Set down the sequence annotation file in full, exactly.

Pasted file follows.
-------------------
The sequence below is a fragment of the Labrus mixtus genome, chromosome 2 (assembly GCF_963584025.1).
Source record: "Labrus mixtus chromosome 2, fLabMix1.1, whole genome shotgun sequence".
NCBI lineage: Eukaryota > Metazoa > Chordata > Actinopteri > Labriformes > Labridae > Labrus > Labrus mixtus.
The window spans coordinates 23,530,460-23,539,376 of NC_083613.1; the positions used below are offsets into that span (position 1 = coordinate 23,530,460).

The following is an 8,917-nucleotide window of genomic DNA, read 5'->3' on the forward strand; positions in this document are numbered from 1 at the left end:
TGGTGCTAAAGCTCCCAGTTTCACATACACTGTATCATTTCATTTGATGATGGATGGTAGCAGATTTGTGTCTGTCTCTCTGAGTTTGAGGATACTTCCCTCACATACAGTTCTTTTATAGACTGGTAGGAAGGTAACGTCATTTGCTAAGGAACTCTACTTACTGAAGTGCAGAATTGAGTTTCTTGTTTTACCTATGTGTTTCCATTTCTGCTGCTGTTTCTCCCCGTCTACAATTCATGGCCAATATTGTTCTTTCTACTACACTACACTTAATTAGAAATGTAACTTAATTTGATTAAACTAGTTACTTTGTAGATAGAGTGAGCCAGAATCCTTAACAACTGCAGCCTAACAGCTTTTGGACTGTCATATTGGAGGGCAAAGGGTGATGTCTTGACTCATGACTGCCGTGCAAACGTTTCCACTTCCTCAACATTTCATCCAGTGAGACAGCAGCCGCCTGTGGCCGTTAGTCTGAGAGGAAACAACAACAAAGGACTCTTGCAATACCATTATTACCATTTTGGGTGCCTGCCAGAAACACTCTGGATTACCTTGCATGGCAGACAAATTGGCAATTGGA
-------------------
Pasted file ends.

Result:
The sequence below is a fragment of the Labrus mixtus genome, chromosome 2 (assembly GCF_963584025.1).
Source record: "Labrus mixtus chromosome 2, fLabMix1.1, whole genome shotgun sequence".
NCBI lineage: Eukaryota > Metazoa > Chordata > Actinopteri > Labriformes > Labridae > Labrus > Labrus mixtus.
The window spans coordinates 23,530,460-23,539,376 of NC_083613.1; the positions used below are offsets into that span (position 1 = coordinate 23,530,460).

The following is an 8,917-nucleotide window of genomic DNA, read 5'->3' on the forward strand; positions in this document are numbered from 1 at the left end:
TGGTGCTAAAGCTCCCAGTTTCACATACACTGTATCATTTCATTTGATGATGGATGGTAGCAGATTTGTGTCTGTCTCTCTGAGTTTGAGGATACTTCCCTCACATACAGTTCTTTTATAGACTGGTAGGAAGGTAACGTCATTTGCTAAGGAACTCTACTTACTGAAGTGCAGAATTGAGTTTCTTGTTTTACCTATGTGTTTCCATTTCTGCTGCTGTTTCTCCCCGTCTACAATTCATGGCCAATATTGTTCTTTCTACTACACTACACTTAATTAGAAATGTAACTTAATTTGATTAAACTAGTTACTTTGTAGATAGAGTGAGCCAGAATCCTTAACAACTGCAGCCTAACAGCTTTTGGACTGTCATATTGGAGGGCAAAGGGTGATGTCTTGACTCATGACTGCCGTGCAAACGTTTCCACTTCCTCAACATTTCATCCAGTGAGACAGCAGCCGCCTGTGGCCGTTAGTCTGAGAGGAAACAACAACAAAGGACTCTTGCAATACCATTATTACCATTTTGGGTGCCTGCCAGAAACACTCTGGATTACCTTGCATGGCAGACAAATTGGCAATTGGA